When Dan Senor and Saul Singer popularized the term “start-up nation” in their 2011 New York Times bestseller, they were referring to Israel. As a venture investor, I was most impressed. On the flipside, I was wondering: what comes next? Start-ups grow; angel investors exit; and other projects emerge, attract financing and capture the world’s imagination. Everything moves at the speed of light these days; the Economist is already talking about Israel as a scale-up nation.
In the past year, my native Ukraine has been laying the groundwork to become the world’s next start-up nation. We have more than 2,000 start-ups, about 100 global research-and-development centres, more than 500 outsourcing companies and 100 e-commerce outfits. Samsung, Boeing, IBM, Oracle (to name a few) have a strong foothold in Ukraine, and are poised to leverage the country’s unmatched ratio of quality of human capital to cost of operation. Together they add more than $5 billion to the economy. Our young people are inspired by Ukraine’s native Jan Koum, founder of WhatsApp, and Max Levchin, co-founder of PayPal and Yelp. There are more than 50 Ukrainian tech companies with valuations of $20-100 million that operate globally.
Strong tradition of innovation
When looking at Israel’s story, the question Senor and Singer posited was how “a country only 60 years old, surrounded by enemies, in a constant state of war since its founding, with no natural resources – produces more start-up companies than large, peaceful and stable nations like Japan, China, India, Korea, Canada and the UK”. Ukraine is only 25 years old; while its natural endowments are plentiful and diverse, it does not suffer from the resource curse; it has a strong tradition of innovation and leadership in science.
The challenges my country faces are immense, but what is not readily apparent from the newspaper headlines is that our tech sector is thriving in spite of everything. Despite the hostilities, the Ukrainian information technology (IT) and start-up community has managed to get 60 venture deals closed in less than two years. In 2014 alone, 10 new high-profile investors entered Ukraine.
Like Israel, Ukraine has a limited internal software market. Over 90% of its product companies target the entire globe. Creating an enterprise software start-up with 20 people working for at least two years would take $10 million in the US. In Ukraine, the cost is 10 times less. With a 90% discount at a comparable level of professionalism and technical capabilities demonstrated by the Ukrainian programmers, no wonder many of those in the know are intrigued by the opportunity.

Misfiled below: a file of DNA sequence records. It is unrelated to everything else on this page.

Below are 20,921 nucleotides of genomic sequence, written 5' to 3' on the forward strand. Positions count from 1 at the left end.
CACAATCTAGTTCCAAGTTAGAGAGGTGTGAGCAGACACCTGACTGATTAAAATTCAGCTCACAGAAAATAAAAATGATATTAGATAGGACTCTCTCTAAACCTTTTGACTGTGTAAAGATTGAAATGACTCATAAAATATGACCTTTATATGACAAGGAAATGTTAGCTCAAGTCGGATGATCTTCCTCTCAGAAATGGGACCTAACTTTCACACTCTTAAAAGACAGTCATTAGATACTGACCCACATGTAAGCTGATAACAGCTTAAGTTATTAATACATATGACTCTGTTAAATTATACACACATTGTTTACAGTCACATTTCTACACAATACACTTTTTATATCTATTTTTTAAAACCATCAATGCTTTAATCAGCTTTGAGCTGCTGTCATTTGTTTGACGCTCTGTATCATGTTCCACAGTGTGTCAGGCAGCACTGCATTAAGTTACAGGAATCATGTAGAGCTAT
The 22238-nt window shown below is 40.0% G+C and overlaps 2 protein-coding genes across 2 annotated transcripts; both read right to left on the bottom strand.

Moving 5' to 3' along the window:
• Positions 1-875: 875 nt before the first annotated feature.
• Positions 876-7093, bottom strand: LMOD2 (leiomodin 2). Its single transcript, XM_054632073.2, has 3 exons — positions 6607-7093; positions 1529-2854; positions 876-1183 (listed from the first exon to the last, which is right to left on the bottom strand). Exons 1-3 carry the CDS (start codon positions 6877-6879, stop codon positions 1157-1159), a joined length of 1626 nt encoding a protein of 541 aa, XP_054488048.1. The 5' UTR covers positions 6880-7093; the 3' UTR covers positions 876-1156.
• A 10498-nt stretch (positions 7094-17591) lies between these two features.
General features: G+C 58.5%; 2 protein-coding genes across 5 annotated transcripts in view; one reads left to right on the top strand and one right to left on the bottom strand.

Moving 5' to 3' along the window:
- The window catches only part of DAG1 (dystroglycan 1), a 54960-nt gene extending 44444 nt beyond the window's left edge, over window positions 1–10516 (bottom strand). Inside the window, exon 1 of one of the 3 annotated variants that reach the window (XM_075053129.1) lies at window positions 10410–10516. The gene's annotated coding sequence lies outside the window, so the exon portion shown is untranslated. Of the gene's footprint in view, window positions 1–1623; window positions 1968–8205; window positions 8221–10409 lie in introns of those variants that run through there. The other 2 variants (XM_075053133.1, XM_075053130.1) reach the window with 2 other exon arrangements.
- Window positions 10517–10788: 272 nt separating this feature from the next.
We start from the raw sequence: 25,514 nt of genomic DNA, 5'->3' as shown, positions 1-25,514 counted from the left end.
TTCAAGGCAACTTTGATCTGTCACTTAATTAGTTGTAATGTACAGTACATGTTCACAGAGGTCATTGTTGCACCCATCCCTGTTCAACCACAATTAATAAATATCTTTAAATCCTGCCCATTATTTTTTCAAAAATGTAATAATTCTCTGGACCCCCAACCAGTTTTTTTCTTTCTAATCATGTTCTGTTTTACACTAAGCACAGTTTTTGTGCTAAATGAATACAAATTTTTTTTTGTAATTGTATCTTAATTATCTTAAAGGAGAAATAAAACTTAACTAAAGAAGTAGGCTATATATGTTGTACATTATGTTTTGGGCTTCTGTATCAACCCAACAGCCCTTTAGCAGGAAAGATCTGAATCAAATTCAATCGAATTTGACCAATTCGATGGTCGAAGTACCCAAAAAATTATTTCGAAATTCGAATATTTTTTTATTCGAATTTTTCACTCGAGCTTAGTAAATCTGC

Scale of opportunities
One such company is Paymentwall, a payment platform for games, virtual goods and web services available in 200 countries with $2 billion in revenues. This project emerged from cooperation between investors in the US and Ukraine. Now it faces the prospect of an IPO within three to five years. When Richard Branson visited Kyiv in April for a conference, he expressed a strong belief in the Ukrainian tech industry.
It isn’t just the scale of opportunities in Ukraine or the market potential that motivates foreign investors. Global companies, which have operated in the country since independence, are quite aware of its meager record on the corruption front. But what they also recognize is that many of Ukraine’s ministers have strong private-sector experience.
Many investment decisions come down to risk tolerance. It is clearly an individual’s decision on how to interpret the situation in Ukraine, but not recognizing the start-up boom and the tech-sector reality on the ground would be an oversight. I live in Kyiv, and when I look out of the window, I see Ukraine’s bright future – driven by young entrepreneurs. I raise capital and I invest my own money in the Ukrainian start-ups, and it has been the most rewarding experience of my professional life.